In reaction, Russia announced that its bombers will henceforth be accompanied by jet fighters and that it is deploying sophisticated anti-aircraft missile systems in Syria. Russia also ordered its missile cruiser Moskva, with its long-range air defense system, to move closer to shore, so that it may be “ready to destroy any aerial target posing a potential danger to our aircraft,” Defense Minister Sergei Shoigu announced. All of this sets the stage for confrontations that could be lethal.
Tensions are also constant at NATO-Russian borders, including military maneuvers on both sides. Shortly after the Doomsday Clock was moved ominously close to midnight, the national press reported that “US military combat vehicles paraded Wednesday through an Estonian city that juts into Russia, a symbolic act that highlighted the stakes for both sides amid the worst tensions between the West and Russia since the Cold War.” Shortly before, a Russian warplane came within seconds of colliding with a Danish civilian airliner. Both sides are practicing rapid mobilization and redeployment of forces to the Russia-NATO border, and “both believe a war is no longer unthinkable.”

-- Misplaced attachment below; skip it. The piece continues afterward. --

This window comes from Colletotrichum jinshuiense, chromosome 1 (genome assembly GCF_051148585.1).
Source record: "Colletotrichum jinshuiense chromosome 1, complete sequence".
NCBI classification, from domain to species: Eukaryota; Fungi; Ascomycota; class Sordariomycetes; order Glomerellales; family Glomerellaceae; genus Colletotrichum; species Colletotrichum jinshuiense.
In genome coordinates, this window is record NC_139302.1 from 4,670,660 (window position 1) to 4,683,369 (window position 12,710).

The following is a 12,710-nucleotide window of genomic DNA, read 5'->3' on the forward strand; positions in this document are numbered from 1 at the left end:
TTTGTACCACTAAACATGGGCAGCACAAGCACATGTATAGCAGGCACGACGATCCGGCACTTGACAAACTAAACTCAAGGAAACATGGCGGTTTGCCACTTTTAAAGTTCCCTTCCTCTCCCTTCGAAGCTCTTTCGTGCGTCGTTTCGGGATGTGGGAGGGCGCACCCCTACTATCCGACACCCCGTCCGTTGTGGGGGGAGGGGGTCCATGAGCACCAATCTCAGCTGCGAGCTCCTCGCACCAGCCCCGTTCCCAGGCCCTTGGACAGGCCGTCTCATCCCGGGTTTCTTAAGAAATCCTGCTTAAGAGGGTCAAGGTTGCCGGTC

If that is so, both sides are beyond insanity, since a war might well destroy everything. It has been recognized for decades that a first strike by a major power might destroy the attacker, even without retaliation, simply from the effects of nuclear winter.